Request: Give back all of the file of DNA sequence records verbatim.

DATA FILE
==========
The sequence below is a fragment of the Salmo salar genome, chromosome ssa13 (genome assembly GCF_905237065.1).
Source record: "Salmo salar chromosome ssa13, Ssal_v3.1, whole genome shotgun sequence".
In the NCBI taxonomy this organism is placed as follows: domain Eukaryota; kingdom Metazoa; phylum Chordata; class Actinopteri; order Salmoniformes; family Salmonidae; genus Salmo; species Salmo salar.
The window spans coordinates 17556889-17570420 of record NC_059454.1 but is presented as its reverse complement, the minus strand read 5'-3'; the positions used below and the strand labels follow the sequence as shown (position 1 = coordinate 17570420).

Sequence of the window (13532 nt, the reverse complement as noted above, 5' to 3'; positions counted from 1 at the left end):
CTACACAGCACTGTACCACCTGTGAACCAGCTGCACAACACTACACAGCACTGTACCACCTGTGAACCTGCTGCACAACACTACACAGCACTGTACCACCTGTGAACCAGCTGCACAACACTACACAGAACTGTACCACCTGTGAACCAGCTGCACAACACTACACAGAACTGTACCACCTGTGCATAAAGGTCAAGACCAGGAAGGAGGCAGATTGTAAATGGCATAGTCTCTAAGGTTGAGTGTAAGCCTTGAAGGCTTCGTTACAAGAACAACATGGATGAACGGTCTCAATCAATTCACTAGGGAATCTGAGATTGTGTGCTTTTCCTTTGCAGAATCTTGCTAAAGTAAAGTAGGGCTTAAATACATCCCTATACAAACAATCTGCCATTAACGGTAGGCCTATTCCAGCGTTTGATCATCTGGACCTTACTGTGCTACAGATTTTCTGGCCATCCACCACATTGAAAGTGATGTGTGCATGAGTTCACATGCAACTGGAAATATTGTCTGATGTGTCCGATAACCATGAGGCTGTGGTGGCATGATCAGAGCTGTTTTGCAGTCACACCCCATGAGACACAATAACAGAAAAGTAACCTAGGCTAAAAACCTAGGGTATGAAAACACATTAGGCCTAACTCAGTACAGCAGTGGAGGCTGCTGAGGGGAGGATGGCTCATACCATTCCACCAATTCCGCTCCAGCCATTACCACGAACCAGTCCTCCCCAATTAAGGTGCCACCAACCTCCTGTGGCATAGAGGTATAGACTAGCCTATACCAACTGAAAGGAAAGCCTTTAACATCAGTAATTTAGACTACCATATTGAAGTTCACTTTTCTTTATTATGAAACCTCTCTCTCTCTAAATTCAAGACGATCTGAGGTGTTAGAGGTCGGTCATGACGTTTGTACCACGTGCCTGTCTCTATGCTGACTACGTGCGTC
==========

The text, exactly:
The sequence below is a fragment of the Salmo salar genome, chromosome ssa13 (genome assembly GCF_905237065.1).
Source record: "Salmo salar chromosome ssa13, Ssal_v3.1, whole genome shotgun sequence".
In the NCBI taxonomy this organism is placed as follows: domain Eukaryota; kingdom Metazoa; phylum Chordata; class Actinopteri; order Salmoniformes; family Salmonidae; genus Salmo; species Salmo salar.
The window spans coordinates 17556889-17570420 of record NC_059454.1 but is presented as its reverse complement, the minus strand read 5'-3'; the positions used below and the strand labels follow the sequence as shown (position 1 = coordinate 17570420).

Sequence of the window (13532 nt, the reverse complement as noted above, 5' to 3'; positions counted from 1 at the left end):
CTACACAGCACTGTACCACCTGTGAACCAGCTGCACAACACTACACAGCACTGTACCACCTGTGAACCTGCTGCACAACACTACACAGCACTGTACCACCTGTGAACCAGCTGCACAACACTACACAGAACTGTACCACCTGTGAACCAGCTGCACAACACTACACAGAACTGTACCACCTGTGCATAAAGGTCAAGACCAGGAAGGAGGCAGATTGTAAATGGCATAGTCTCTAAGGTTGAGTGTAAGCCTTGAAGGCTTCGTTACAAGAACAACATGGATGAACGGTCTCAATCAATTCACTAGGGAATCTGAGATTGTGTGCTTTTCCTTTGCAGAATCTTGCTAAAGTAAAGTAGGGCTTAAATACATCCCTATACAAACAATCTGCCATTAACGGTAGGCCTATTCCAGCGTTTGATCATCTGGACCTTACTGTGCTACAGATTTTCTGGCCATCCACCACATTGAAAGTGATGTGTGCATGAGTTCACATGCAACTGGAAATATTGTCTGATGTGTCCGATAACCATGAGGCTGTGGTGGCATGATCAGAGCTGTTTTGCAGTCACACCCCATGAGACACAATAACAGAAAAGTAACCTAGGCTAAAAACCTAGGGTATGAAAACACATTAGGCCTAACTCAGTACAGCAGTGGAGGCTGCTGAGGGGAGGATGGCTCATACCATTCCACCAATTCCGCTCCAGCCATTACCACGAACCAGTCCTCCCCAATTAAGGTGCCACCAACCTCCTGTGGCATAGAGGTATAGACTAGCCTATACCAACTGAAAGGAAAGCCTTTAACATCAGTAATTTAGACTACCATATTGAAGTTCACTTTTCTTTATTATGAAACCTCTCTCTCTCTAAATTCAAGACGATCTGAGGTGTTAGAGGTCGGTCATGACGTTTGTACCACGTGCCTGTCTCTATGCTGACTACGTGCGTC